Being away from Facebook took me away from it all for a while. It wasn't easy. The first few days, almost by reflex, every time I opened my browser, my fingers would work thusly. +D, "fa", and autocomplete would fill in "https://www.facebook.com" and . But then, since my account was deactivated, I would be asked to login, and I would sigh, and then pull back.
But as withdrawals go, it was pretty mild. Maybe it was because my post would be ignored, more often than not. If I was lucky, I'd get a couple of likes and the occasional comment. (That, of course, is a very good reality check for narcissism).
But here's the thing. My life didn't change for the better. It wasn't as if I'd decoupled from the net completely. So I might have missed grieving posts about the passing of Carrie Fisher or Edward Albee or George Michael, or the shocked ones about Trump's election. I must have missed furious debates on demonetisation, and whether or not it was a disastrous bungle that destroyed the economy. And as ever, the arguments about gender and caste, about Jaya and Jallikattu, about storms and steel bridges. I missed the discussions about that Australian Open match, or the Mistry Masala at Tata Sons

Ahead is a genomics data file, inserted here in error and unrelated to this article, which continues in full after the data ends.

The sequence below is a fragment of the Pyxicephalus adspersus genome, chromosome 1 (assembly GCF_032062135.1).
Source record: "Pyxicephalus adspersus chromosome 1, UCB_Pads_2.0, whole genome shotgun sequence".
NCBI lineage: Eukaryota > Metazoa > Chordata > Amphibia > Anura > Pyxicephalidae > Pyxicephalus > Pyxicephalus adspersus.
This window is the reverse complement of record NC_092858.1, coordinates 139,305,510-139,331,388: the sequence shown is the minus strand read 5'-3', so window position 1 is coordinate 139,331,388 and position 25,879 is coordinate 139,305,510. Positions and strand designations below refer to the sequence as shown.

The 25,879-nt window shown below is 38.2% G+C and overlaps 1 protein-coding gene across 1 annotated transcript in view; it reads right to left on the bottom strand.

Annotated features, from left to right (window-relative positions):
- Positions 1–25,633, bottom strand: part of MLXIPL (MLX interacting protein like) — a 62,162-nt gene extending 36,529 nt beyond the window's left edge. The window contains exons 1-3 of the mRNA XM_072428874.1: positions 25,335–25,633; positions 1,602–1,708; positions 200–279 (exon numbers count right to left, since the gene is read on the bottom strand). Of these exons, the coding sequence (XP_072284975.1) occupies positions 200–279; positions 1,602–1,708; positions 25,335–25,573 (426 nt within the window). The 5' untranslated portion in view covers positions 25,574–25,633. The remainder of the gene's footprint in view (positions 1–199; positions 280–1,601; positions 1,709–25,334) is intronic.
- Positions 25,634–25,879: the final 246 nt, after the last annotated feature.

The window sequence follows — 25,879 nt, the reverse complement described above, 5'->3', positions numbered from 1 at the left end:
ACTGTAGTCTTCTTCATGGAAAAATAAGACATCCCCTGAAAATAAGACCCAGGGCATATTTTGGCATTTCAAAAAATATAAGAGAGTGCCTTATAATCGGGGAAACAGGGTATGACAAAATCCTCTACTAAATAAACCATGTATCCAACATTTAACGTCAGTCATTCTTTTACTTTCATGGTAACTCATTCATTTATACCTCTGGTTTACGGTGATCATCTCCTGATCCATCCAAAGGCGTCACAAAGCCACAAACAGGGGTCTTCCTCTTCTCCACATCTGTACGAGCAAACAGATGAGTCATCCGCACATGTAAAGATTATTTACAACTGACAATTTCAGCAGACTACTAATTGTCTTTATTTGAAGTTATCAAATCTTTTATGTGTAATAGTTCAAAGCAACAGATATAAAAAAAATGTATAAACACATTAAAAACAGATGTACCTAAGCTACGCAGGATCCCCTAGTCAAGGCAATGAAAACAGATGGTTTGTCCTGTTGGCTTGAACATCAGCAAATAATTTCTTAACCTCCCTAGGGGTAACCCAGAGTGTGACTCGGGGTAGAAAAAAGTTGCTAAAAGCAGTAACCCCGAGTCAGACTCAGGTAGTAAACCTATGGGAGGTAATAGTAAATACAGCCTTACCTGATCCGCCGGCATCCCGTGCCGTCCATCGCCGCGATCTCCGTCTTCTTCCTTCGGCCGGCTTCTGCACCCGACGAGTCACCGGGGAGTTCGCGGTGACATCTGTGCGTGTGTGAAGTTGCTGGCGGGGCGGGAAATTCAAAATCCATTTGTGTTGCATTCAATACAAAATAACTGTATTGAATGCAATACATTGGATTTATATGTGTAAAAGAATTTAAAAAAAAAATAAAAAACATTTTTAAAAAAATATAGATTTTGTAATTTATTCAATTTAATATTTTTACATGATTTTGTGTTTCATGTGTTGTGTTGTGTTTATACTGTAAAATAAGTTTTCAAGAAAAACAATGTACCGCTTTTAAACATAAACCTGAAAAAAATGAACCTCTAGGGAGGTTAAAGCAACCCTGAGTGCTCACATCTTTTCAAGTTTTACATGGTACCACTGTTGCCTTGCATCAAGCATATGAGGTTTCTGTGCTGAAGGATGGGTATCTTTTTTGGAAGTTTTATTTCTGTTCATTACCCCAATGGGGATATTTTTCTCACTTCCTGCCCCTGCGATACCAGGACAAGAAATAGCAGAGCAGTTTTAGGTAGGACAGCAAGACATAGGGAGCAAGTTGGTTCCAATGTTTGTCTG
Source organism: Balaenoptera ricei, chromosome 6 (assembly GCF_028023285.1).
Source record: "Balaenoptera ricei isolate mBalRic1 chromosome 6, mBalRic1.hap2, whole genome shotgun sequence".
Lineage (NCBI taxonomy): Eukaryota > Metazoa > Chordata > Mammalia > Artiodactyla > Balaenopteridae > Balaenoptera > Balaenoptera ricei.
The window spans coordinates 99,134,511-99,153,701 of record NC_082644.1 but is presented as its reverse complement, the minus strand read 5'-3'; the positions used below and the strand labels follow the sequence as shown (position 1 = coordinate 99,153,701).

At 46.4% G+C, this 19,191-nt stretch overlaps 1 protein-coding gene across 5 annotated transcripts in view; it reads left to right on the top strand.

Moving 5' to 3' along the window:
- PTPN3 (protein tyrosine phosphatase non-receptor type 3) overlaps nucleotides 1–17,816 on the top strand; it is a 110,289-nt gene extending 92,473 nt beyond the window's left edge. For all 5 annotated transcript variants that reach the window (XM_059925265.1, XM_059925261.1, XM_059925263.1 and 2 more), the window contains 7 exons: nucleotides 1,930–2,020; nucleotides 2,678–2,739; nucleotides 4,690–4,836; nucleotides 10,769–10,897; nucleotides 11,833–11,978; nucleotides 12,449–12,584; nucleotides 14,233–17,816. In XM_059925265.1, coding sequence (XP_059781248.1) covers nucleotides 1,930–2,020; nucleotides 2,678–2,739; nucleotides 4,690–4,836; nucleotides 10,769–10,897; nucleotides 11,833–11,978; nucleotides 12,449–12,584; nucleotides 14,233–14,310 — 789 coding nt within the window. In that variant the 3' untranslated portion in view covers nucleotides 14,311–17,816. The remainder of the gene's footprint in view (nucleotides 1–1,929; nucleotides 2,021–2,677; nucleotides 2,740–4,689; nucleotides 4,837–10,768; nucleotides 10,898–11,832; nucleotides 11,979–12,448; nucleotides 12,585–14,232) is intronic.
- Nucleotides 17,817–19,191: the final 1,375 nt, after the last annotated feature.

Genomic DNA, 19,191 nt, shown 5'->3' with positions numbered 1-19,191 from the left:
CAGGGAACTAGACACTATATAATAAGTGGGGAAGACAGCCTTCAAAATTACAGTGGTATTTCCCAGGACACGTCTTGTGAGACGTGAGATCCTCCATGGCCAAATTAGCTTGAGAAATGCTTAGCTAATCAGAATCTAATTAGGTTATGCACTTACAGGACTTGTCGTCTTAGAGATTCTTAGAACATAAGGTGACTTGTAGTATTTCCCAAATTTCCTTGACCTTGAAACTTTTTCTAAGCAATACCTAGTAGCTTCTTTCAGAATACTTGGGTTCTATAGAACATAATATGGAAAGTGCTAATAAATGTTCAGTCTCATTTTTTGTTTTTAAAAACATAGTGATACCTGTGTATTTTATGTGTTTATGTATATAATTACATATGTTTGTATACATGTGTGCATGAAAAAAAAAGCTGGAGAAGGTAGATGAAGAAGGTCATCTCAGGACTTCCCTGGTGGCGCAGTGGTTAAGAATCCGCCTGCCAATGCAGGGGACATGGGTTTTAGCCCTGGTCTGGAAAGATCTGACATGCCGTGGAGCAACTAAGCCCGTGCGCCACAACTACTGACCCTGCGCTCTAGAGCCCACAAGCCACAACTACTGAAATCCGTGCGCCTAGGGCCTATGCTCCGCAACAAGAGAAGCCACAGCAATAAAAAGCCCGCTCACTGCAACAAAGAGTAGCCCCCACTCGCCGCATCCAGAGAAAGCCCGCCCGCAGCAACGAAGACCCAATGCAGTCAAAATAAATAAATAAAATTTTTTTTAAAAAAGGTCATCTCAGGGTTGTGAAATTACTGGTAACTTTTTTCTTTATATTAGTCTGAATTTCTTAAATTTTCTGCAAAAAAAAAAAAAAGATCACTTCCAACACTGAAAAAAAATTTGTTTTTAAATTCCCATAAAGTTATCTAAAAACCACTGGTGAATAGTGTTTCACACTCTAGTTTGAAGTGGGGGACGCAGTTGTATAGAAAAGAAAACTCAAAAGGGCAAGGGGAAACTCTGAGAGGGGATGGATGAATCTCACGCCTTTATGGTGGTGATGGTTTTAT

All in all, not much, because it's not the events you miss.
There's this piece of faux-profundity that goes "Wherever you go, there you are." But like most trite shite, it's true. Not in the sense of "ooh. Enjoy every moment mindfulness yada yada bullshit", but because there's no escaping from yourself. And staying away from Facebook isn't a journey into the uncharted. It's pretty much the same as staying of Facebook.